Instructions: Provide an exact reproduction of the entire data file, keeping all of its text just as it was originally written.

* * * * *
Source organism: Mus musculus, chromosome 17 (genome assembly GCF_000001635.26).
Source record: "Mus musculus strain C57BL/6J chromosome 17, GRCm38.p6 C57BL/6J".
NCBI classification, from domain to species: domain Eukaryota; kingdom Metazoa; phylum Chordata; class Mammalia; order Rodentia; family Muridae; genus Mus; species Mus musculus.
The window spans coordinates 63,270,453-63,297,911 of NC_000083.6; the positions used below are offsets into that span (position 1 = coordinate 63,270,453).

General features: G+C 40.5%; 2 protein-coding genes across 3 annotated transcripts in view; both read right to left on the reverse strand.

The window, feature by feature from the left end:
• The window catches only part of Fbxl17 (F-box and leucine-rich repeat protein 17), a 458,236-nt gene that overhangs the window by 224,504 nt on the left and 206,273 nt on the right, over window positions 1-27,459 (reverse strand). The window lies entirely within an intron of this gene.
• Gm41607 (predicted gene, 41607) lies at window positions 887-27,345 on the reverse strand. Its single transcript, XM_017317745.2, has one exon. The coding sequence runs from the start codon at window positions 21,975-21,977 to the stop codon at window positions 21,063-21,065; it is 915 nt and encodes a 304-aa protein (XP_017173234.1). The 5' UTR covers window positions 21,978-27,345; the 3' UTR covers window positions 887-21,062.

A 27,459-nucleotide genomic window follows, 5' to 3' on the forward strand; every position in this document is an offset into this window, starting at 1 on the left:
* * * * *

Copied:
Source organism: Mus musculus, chromosome 17 (genome assembly GCF_000001635.26).
Source record: "Mus musculus strain C57BL/6J chromosome 17, GRCm38.p6 C57BL/6J".
NCBI classification, from domain to species: domain Eukaryota; kingdom Metazoa; phylum Chordata; class Mammalia; order Rodentia; family Muridae; genus Mus; species Mus musculus.
The window spans coordinates 63,270,453-63,297,911 of NC_000083.6; the positions used below are offsets into that span (position 1 = coordinate 63,270,453).

General features: G+C 40.5%; 2 protein-coding genes across 3 annotated transcripts in view; both read right to left on the reverse strand.

The window, feature by feature from the left end:
• The window catches only part of Fbxl17 (F-box and leucine-rich repeat protein 17), a 458,236-nt gene that overhangs the window by 224,504 nt on the left and 206,273 nt on the right, over window positions 1-27,459 (reverse strand). The window lies entirely within an intron of this gene.
• Gm41607 (predicted gene, 41607) lies at window positions 887-27,345 on the reverse strand. Its single transcript, XM_017317745.2, has one exon. The coding sequence runs from the start codon at window positions 21,975-21,977 to the stop codon at window positions 21,063-21,065; it is 915 nt and encodes a 304-aa protein (XP_017173234.1). The 5' UTR covers window positions 21,978-27,345; the 3' UTR covers window positions 887-21,062.

A 27,459-nucleotide genomic window follows, 5' to 3' on the forward strand; every position in this document is an offset into this window, starting at 1 on the left: